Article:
Another thought : Who here has really read through the information leaflets and warning cards that are supplied with all their mods ? I'd say a very small percentage, and would even risk saying that this holds especially true for the more experienced vapers that is now on mod 3, 4, 20 etc.
     
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  7. fidola13

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  8. Silver

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    Excellent post and very well explained @Kuhlkatz

    This is a theme we've discussed a few times on the forum. I.e. That a regulated mod is not 100% safe. You still need to know what's going on and use the correct batteries for the mod and application. Otherwise there could be trouble.
     
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  9. stevie g

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    same thing as a cell phone but how much of those are covered up by the media.

    Ever heard of "catch and kill"

    Corporations purchase the stories of big brand phones exploding and squash it.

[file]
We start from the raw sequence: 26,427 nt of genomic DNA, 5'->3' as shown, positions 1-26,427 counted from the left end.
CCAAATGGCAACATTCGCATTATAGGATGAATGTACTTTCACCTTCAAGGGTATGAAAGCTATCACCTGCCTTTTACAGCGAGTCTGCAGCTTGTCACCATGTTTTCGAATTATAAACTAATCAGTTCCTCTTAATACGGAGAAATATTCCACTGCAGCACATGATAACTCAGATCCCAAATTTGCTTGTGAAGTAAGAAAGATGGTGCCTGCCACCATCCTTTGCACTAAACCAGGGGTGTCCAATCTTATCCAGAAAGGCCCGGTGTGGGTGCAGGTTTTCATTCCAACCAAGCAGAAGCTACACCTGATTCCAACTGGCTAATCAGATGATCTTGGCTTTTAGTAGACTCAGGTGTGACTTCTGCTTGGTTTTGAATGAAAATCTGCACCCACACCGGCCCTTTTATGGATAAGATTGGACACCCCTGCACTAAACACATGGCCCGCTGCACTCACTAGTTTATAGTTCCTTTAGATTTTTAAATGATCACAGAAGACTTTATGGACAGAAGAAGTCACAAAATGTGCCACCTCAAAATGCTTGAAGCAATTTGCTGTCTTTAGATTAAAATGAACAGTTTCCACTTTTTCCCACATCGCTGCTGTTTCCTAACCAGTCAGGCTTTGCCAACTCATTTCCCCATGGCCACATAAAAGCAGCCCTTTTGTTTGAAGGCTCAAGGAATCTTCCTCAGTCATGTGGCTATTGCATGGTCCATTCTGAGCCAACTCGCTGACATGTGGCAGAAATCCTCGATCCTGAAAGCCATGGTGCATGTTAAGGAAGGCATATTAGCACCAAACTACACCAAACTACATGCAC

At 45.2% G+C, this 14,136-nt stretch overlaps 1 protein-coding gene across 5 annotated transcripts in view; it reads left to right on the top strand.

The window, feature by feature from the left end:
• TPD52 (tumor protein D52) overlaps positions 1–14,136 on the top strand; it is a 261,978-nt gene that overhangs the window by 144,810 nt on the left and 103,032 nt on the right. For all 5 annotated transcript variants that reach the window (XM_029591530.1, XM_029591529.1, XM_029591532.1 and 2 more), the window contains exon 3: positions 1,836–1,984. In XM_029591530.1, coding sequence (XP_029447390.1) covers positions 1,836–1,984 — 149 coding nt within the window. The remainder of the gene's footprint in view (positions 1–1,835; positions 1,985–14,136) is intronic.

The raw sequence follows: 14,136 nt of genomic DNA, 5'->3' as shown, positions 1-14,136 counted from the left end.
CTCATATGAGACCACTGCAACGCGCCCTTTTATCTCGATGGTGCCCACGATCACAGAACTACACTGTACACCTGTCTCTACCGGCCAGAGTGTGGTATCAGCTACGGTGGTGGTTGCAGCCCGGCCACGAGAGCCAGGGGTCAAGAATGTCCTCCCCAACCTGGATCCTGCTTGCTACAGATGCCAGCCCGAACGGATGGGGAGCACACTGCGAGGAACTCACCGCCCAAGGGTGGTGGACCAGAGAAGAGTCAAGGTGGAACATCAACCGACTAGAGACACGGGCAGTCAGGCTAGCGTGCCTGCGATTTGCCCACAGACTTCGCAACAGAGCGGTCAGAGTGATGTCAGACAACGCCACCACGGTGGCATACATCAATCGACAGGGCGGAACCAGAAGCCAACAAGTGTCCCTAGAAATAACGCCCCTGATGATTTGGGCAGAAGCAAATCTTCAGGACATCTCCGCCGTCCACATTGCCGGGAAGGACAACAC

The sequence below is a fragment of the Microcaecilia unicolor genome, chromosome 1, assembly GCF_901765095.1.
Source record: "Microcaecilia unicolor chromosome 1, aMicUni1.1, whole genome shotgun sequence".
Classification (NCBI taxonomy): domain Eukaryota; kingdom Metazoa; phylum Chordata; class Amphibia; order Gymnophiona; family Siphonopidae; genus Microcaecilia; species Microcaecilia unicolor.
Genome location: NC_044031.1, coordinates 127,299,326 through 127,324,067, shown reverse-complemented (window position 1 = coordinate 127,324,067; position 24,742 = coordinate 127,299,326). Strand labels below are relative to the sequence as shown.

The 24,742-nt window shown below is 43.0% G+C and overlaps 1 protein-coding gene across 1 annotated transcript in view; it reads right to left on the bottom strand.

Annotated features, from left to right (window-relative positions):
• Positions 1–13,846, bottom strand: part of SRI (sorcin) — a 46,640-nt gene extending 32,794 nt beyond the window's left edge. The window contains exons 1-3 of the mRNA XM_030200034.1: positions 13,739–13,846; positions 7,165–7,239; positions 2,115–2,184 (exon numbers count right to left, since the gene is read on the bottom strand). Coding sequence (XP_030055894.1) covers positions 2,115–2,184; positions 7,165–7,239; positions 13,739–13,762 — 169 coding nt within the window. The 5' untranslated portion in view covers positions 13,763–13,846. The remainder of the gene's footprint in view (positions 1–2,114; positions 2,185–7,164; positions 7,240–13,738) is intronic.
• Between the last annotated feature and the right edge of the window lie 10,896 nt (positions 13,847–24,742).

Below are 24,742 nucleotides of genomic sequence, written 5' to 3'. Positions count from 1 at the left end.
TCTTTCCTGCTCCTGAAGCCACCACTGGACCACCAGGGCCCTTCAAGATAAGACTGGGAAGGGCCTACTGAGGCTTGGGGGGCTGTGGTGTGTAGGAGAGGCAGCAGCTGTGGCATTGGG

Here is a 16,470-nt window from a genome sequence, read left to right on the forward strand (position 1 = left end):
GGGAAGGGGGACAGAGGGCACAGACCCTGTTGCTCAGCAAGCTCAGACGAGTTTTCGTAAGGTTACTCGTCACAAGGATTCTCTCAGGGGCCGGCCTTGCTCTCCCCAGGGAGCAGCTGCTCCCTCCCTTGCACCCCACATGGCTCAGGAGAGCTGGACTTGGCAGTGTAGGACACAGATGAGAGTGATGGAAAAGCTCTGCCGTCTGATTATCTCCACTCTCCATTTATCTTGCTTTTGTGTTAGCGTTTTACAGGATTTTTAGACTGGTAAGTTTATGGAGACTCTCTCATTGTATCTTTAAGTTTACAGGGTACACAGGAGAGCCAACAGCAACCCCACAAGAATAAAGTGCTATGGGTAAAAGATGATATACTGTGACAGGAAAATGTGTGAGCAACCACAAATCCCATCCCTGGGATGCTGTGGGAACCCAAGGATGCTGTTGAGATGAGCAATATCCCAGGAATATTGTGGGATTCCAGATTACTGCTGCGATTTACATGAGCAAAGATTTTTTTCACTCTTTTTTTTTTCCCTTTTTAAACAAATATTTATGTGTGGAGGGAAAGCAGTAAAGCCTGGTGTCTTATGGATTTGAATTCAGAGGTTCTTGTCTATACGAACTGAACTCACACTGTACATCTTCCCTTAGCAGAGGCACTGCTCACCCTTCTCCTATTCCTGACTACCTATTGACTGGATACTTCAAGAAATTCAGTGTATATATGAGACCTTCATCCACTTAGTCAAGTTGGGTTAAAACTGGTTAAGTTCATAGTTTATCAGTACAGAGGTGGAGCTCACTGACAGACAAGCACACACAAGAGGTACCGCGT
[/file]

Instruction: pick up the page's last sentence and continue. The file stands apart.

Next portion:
10. stevie g

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    the electronics measure voltage sag, an algorithm will categorise battery capability
     
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  11. CMMACKEM

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    Very different. Accidents with mechs are down to user error.
     
  12. Hooked

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    And ... non-vapers are still asking me if I know about this. Yes, I know. I also know that there are cases where cellphones explode, but nobody tells you to stop using a cellphone, do they???